One benefit of closer proximity to the military—so much harder to come by now—is that after spending time with soldiers, you realize that for every comment like that one there’s a sergeant who knows more history than you do. Two years after Fallujah, during one of those interminable waits for a convoy, I listened in admiration to two noncommissioned officers explain to a third the definition of “wasta”— the
concept of using influence to get things done that is essential to understanding how things work in the Middle East.
But if the sophistication of the troops has increased, it’s not always mirrored among military public-affair officers, who tend to have far less contact with Iraqis. At a press event earlier this year at Saddam Hussein’s former palace at Camp Victory, a buffet laid out for the mostly Iraqi reporters prompted the usual question about what meat they were being served.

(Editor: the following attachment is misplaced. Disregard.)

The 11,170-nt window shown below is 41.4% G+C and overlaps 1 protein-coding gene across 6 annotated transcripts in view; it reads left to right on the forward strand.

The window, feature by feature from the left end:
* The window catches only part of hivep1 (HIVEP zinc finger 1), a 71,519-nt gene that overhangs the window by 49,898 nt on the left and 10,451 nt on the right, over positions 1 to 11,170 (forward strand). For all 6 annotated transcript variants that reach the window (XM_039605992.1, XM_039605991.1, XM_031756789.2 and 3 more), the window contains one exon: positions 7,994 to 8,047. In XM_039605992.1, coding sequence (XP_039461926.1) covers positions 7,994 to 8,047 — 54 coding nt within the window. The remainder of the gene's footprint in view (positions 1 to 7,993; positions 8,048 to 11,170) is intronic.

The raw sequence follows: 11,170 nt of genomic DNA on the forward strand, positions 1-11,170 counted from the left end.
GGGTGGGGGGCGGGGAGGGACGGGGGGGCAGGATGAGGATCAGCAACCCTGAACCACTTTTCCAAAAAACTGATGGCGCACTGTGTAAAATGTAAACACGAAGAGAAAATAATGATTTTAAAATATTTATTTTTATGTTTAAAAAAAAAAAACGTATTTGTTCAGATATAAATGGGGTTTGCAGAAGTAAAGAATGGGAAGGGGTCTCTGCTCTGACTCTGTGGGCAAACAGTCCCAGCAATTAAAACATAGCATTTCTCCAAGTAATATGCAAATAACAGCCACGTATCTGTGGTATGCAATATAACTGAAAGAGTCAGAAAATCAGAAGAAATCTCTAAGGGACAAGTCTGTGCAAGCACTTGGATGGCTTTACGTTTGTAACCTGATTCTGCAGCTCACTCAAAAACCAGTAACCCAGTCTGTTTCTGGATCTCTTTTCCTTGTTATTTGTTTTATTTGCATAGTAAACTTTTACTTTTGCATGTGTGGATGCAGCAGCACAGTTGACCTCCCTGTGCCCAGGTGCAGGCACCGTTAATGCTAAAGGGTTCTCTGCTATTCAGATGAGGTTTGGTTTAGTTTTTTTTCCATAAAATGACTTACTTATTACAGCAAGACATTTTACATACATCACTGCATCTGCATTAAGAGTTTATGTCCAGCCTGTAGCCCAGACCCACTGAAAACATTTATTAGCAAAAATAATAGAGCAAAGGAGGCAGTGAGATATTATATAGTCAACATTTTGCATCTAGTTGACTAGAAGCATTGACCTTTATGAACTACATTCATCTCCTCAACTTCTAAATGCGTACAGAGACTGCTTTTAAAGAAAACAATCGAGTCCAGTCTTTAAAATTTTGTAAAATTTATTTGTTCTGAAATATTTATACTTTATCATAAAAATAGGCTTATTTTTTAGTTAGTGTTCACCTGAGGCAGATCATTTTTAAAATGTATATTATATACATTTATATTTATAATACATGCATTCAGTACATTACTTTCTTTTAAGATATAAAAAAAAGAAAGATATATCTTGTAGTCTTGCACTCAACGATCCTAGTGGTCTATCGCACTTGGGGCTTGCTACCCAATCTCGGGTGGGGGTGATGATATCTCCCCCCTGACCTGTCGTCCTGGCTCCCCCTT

“It’s ham,” said the press officer. “How do you say ‘ham’ in Arabic?” The Iraqis politely demurred, backing away from the table.
Early this year, at the transfer-of-authority ceremony for the second-highest-ranking general in Iraq, responsible for all ground forces, only two Western reporters of the dozens in town decided it was worth the hours of waiting and security checks to cover the event, where the intensely private Lieutenant General Lloyd J. Austin III turned over his duties to the even more private Lieutenant General Charles Jacoby Jr. It was made clear to the American reporters who were there that they could expect even less accessibility from the new deputy commander. In fact, Jacoby’s first interview in Baghdad—three months after arriving there—was not with a journalist. It was with Stephen Colbert, during a taped appearance for The Colbert Report.
Some officials say the war is over. It isn’t. It is a different war and a much different story—one that Americans are being encouraged to forget.